At the upcoming Christie’s wine sale in London on November 28 and 29 will be some recognizable characters. A rare bottling of the Glenlivet Winchester Collection 1967 Vintage whisky—with its characteristic whispers of peaches and almonds—will be sold alongside wines direct from the cellars of Spain’s famous producer La Rioja Alta. Also on the list will be magnums of Champagne Boërl & Kroff spanning 1996 to 2006, with estimates ranging from $3,602 to $4,500 per magnum, with a jeroboam of the 1995 coming in at a princely $12,222 to $14,150.
Boërl and who? At a recent lunch in the Christie’s boardroom, many industry members were also baffled. Over a starter of smoked salmon, three exceptional vintages were sampled—the 2002 was a standout—yet few of the gathered had even heard of this producer.
So how do they slip into one of the most prestigious wine sales, and for such jaw dropping prices?
Rarity is the answer, with vintage- and magnum-only production. Only between 2,500 and 3,000 magnums are produced in an exceptional vintage and the estate makes wine in only the very best quality harvests.
But who is this elusive maison? Enlisting the expertise of Champagne producer Michel Drappier, founders Patrick Sabaté and Stéphane Sésé began their mission in the mid-1990s to create a Champagne with a “distinct aroma and with a complexity and intensity known only in the best wines of Burgundy and Pomerol.” Using three 2.5-acre parcels of land planted with a majority of Pinot Noir, where the Drappier family once used to make a special cuvée (for Charles de Gaulles no less), they are known for their practice of very long aging on the lees (12 years-plus) before disgorgement and release.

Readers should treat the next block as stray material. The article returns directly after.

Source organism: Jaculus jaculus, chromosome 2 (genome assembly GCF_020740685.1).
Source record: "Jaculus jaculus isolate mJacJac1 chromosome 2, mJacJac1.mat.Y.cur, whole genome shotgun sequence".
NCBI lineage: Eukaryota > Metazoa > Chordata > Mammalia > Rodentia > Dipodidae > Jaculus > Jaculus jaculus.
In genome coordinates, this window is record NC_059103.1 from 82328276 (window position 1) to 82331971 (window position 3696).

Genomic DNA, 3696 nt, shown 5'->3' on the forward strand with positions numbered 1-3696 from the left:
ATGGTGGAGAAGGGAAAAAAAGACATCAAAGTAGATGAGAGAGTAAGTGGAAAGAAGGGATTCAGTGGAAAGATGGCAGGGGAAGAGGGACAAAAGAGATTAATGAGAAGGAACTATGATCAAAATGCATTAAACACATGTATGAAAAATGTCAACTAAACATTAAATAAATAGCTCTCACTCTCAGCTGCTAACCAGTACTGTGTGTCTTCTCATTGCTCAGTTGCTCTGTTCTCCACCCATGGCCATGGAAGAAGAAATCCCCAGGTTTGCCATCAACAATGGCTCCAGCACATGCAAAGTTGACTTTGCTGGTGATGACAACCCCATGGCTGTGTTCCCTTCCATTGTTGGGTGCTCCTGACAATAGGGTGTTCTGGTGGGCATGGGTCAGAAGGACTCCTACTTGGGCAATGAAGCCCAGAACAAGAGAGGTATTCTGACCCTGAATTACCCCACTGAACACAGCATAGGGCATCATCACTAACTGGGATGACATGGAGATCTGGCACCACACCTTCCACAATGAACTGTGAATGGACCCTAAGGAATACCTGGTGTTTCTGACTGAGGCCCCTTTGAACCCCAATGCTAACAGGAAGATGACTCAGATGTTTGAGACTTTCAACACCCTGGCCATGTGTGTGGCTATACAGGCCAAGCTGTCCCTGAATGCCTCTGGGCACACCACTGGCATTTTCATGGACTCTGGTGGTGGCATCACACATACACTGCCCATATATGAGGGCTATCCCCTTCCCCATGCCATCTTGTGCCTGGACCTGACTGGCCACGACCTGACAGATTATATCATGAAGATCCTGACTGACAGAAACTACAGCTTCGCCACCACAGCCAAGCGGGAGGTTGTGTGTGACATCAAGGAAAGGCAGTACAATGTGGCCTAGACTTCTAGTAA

Christie’s’ Tim Triptree, MW, was an immediate convert: “I first became aware of Champagne Boërl & Kroff when I was working in Asia in 2014-2015. Christie’s Hong Kong arranged some fantastic dinners with Patrick Sabaté, which culminated in the sale of Boërl & Kroff in the November 2015 Hong Kong auction. The excellence and rarity of the Champagne was demonstrated by record prices achieved auction, for example a jeroboam of Champagne Boërl & Kroff 1995 sold for HK$98,000 on November 28, 2015.
The first he tasted was their 1995 vintage, which was a superlative wine. “I was very impressed by the aromatics and concentration of flavors, and the finesse and precision that is the hallmark of the top Champagnes,” he adds.
And why only magnums? “They are the perfect size for two, particularly when the second guest never comes,” chuckled Sabaté at the luncheon.